5) More hops means more vegetal/grassy flavor. This is pretty much the bane of all heavily-hopped IPA's. I have yet to find a way to completely separate the flavors I want in my beers from the ones that I don't want. I've seen some trends, but nothing I'm willing to claim as conclusive.
  • Cold storage seems to reduce grassiness faster than it reduces hop flavor. But who wants to lager an IPA for 3-6 months...
  • Whole hops might lead to less grassiness than pellets. I'm not 100% convinced of this yet, but I've brewed a few beers that used a portion of the hops as leaf that had noticibly less grassiness than all-pellet beers. Unfortunately, many of my favorite hops (Vic Secret, Nelson Sauvin, Galaxy) aren't generally available as whole cones.
  • I've done some experimenting with Polyclar, but I haven't noticed much of a change in the end results of my beers.
Yeast is something I haven't played with too much. A lot of my experimentation was done before the NEIPA thing got big, and I used US-05 for almost all of my IPA's. I know certain strains definitely seem to decrease hop flavor; so it's not unreasonable to think that some can enhance it.

The experiment conducted by Rock Bottom I eluded to above supports your findings.

Dave Green summarized this study in his BYO article on the topic of hop stands:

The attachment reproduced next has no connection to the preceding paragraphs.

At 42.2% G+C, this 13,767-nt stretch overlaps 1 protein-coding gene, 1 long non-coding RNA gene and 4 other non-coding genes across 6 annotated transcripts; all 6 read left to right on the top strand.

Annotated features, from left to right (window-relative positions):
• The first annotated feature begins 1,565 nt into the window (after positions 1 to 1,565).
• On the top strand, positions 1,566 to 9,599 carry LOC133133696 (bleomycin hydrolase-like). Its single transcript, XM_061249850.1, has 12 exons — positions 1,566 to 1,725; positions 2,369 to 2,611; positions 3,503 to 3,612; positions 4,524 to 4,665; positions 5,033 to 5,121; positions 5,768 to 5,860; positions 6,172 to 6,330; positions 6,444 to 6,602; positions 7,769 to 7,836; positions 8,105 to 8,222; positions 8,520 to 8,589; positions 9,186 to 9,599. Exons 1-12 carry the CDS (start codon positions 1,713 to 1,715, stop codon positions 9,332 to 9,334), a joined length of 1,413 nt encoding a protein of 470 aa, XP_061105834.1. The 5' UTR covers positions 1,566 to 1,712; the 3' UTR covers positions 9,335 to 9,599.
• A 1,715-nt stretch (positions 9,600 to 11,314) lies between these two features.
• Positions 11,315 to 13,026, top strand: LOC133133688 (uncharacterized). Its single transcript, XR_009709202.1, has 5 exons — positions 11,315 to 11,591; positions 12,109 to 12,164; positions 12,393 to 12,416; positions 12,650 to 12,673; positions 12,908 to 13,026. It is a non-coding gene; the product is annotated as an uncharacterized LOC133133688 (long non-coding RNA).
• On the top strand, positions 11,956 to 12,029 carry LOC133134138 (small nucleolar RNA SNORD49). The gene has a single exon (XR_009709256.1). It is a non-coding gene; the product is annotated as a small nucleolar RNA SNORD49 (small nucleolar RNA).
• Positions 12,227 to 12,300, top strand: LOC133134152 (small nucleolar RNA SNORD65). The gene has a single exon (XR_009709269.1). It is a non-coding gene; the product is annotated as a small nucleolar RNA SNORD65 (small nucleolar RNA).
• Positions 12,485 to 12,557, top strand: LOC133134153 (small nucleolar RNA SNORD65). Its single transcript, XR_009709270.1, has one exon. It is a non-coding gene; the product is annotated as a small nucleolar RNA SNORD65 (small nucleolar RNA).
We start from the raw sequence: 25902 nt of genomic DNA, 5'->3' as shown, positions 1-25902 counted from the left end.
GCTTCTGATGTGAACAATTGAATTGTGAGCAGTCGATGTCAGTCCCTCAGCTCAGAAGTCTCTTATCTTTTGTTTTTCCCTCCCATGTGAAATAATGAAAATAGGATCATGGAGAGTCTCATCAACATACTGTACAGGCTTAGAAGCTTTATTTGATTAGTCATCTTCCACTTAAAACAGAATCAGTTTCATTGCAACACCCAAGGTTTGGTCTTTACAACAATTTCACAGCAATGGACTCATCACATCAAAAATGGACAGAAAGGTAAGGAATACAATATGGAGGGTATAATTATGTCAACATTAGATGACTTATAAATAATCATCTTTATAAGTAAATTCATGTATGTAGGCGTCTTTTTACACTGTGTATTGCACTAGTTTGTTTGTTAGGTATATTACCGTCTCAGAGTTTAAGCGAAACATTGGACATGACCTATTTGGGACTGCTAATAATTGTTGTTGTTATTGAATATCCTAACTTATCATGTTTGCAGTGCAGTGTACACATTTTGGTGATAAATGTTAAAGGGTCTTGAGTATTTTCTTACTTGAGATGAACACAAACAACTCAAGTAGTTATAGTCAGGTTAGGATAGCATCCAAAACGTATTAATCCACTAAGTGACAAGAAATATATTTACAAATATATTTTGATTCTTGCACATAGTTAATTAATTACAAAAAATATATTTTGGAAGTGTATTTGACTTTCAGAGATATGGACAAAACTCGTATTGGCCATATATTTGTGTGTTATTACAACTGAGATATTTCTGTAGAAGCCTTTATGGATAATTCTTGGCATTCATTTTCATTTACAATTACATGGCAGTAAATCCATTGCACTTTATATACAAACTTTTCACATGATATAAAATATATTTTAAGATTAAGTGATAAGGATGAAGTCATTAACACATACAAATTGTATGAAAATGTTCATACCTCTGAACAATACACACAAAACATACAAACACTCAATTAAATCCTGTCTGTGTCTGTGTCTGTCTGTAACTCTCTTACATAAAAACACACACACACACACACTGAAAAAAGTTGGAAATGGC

“Another factor to consider is how to handle dry hopping your hop-forward beers if you employ an extended hop stand. Rock Bottom Restaurant & Brewery performed an extensive study on hop stands and dry hopping under the guidance of the Portland, Oregon brewmaster at the time Van Havig, (now of Gigantic Brewing Co., Portland, Oregon). The study was published by the Master Brewers Association of the Americas Technical Quarterly and considered beers that were hopped in four different ways, short hop stand (50 minutes) and no dry hops, long hop stand (80 minutes) and no dry hops, no hop stand and just dry hops and finally half the hops in hop stand (80 minutes) and half the hops for dry hopping. Beers produced using exclusively hop stands and the beers produced using exclusively dry hops will both result in well-developed hop characteristics, but there were some nuances. The long hop stand developed more hop flavor and aroma than the short hop stand indicating that essential oils were still soaking into the wort after 50 minutes. The exclusively dry hopped beer received its best marks in the aroma department, higher than the hop stand beers, but scored lower for its hop flavor. The beers where only half of the hops were added for the hop stand and half were added for aroma ended up scoring high in both departments. Havig's study also showed that adding 1 lb./bbl (0.45 kg/bbl) Amarillo dry hops produced the same amount of hop aroma as ½ lb./bbl (0.23 kg/bbl), indicating diminishing returns at higher dry hop rates.”